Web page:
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ALBERT ARNOLD GORE, JR.
45th Vice President (1993-2001)
Education: Harvard University, Vanderbilt University School of Religion & School of Law
Political Affiliation: Democrat
Religious Affiliation: Baptist
Summary of Religious Views:
Gore attended divinity school, but did not complete his studies, and was never ordained a minister.
Views on Religion & Politics:
Gore supports religious tolerance, and favors separation of church and state.
". . . much of our success in rescuing the global ecological system will depend upon whether we can find a new reverence for the environment as a whole -- not just its parts." -- Earth in the Balance: Ecology and the Human Spirit, 1992, pp. 204-205
"The richness and diversity of our religious tradition throughout history is a spiritual resource long ignored by people of faith, who are often afraid to open their minds to teachings first offered outside their own system of belief. But the emergence of a civilization in which knowledge moves freely and almost instantaneously throughout the world has led to an intense new interest in the different perspectives on life in other cultures and has spurred a renewed investigation of the wisdom distilled by all faiths. This panreligious perspective may prove especially important where our global civilization's responsibility for the earth is concerned." -- Earth in the Balance: Ecology and the Human Spirit, 1992, pp. 258-259
"For some Christians, the prophetic vision of the apocalypse is used -- in my view, unforgivably -- as an excuse for abdicating their responsibility to be good stewards of God's creation.
". . .
"The religious ethic of stewardship is indeed harder to accept if one believes the world is in danger of being destroyed -- by either God or humankind." -- Earth in the Balance: Ecology and the Human Spirit, 1992, p. 263
"It is my own belief that the image of God can be seen in every corner of creation, even in us, but only faintly. By gathering in the mind's eye all of creation, one can perceive the image of the Creator vividly. . . .
". . . I believe that the image of the Creator, which sometimes seems so faint in the tiny corner of creation each of us beholds, is nonetheless present in its entirety -- and present in us as well." -- Earth in the Balance: Ecology and the Human Spirit, 1992, p. 265
"I have for several years now been engaged in and intensive search for truths about myself and my life; many other people I know are doing the same. More people than ever are asking , 'Who are we? What is our purpose?' The resurgence of fundamentalism in every world religion, from Islam to Judaism to Hinduism to Christianity; the proliferation of mew spiritual movements, ideologies, and cults of all shapes and descriptions; the popularity of New Age doctrines and the current fascination with exploratory myths and stories from cultures the world over -- all serve as evidence for the conclusion that there is indeed a spiritual crisis in modern civilization that seems to be based on an emptiness at its center and the absence of a larger spiritual purpose." -- Earth in the Balance: Ecology and the Human Spirit, 1992, p. 367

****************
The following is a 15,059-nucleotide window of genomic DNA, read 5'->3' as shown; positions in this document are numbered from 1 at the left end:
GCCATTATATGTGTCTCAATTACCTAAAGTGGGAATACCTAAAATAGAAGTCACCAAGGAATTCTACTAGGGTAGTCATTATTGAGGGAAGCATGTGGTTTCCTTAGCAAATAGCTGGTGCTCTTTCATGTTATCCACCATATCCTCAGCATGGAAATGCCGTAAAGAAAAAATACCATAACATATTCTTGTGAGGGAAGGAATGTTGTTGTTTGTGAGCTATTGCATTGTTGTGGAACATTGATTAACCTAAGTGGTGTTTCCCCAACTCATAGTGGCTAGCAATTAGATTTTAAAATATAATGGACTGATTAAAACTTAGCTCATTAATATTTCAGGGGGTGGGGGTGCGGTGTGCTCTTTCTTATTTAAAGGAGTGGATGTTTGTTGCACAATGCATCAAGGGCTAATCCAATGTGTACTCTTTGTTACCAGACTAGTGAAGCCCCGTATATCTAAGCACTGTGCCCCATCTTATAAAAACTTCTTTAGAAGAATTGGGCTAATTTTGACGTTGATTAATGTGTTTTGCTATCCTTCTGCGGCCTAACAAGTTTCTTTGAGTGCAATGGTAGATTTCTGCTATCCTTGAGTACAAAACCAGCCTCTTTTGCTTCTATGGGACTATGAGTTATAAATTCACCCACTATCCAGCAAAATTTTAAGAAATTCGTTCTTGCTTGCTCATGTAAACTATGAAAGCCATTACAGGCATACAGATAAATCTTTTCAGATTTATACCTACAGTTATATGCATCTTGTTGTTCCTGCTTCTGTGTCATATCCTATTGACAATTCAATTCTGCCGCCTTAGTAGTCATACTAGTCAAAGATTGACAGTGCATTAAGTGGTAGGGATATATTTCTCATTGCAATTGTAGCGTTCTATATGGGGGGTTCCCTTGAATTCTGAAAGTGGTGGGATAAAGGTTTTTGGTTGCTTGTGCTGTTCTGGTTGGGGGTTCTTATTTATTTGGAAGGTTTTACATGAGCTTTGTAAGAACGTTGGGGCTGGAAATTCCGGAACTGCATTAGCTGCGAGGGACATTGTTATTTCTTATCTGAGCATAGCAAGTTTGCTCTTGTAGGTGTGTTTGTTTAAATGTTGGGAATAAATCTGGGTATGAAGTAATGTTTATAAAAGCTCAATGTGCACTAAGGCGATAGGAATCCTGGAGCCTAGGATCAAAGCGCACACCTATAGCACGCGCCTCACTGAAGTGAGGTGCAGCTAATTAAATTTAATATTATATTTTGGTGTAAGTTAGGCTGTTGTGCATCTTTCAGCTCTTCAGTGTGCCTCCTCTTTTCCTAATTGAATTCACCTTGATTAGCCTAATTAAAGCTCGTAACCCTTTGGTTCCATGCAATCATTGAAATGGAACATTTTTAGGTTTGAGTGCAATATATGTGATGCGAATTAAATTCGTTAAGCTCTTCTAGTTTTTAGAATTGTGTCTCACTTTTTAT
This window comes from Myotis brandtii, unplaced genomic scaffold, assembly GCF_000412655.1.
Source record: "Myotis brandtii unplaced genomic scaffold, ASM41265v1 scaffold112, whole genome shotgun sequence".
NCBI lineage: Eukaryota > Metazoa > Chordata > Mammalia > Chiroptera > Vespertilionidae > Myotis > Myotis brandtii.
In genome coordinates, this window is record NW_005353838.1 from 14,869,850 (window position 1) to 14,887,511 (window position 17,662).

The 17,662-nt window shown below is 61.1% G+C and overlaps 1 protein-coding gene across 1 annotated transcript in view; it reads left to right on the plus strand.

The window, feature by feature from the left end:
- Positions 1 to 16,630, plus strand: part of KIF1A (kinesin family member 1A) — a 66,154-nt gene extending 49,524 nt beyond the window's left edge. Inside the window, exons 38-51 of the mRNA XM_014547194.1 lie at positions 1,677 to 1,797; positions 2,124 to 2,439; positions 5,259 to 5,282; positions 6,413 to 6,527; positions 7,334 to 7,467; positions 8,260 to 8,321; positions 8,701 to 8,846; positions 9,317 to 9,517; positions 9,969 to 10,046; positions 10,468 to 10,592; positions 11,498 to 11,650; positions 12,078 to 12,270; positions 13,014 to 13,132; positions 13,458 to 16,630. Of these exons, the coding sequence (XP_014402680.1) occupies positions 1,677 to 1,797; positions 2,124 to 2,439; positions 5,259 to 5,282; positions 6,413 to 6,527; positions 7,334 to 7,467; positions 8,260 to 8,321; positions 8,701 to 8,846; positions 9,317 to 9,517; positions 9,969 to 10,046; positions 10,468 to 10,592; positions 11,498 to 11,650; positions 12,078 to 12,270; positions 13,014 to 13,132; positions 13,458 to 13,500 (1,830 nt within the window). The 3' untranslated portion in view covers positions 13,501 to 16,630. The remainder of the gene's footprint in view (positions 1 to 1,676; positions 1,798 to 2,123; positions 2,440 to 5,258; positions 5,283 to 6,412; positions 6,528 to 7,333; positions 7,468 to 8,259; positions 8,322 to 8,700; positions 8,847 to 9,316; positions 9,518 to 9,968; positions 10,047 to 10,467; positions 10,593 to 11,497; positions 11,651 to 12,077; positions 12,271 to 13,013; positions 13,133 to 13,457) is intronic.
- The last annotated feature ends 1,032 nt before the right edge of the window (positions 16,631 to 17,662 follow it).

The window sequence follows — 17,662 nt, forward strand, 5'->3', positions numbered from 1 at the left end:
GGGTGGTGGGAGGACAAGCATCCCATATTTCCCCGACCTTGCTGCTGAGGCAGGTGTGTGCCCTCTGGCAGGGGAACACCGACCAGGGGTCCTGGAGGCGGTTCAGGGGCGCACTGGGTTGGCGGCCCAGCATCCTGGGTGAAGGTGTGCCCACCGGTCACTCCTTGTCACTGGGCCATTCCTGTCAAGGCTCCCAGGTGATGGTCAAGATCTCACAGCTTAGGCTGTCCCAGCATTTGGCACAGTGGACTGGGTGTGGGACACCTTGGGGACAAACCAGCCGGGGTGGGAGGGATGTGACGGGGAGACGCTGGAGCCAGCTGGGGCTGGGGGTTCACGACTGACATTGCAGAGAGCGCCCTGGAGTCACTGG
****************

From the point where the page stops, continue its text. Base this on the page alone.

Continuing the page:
"Of course, faith is just a word unless it is invested with personal meaning; my own faith is rooted in the unshakeable belief in God as creator and sustainer, a deeply personal interpretation of and relationship with Christ, and an awareness of a constant and holy spiritual presence in all people, all live, and all things." -- Earth in the Balance: Ecology and the Human Spirit, 1992, pp. 368
"Americans are human beings, subject to the same temptations and the same pride and the same fears that afflict people of all nations. Puritans in Boston hanged Quakers in a grim public ceremony on the limbs of the Great Elm on Boston Commons. Baptists under Roger Williams had to flee Massachusetts. . . . Joseph Smith, founder of the Church of Latter Day Saints, the Mormons, was murdered by a mob. . . Anti-Semitism is a stain on our history. . . .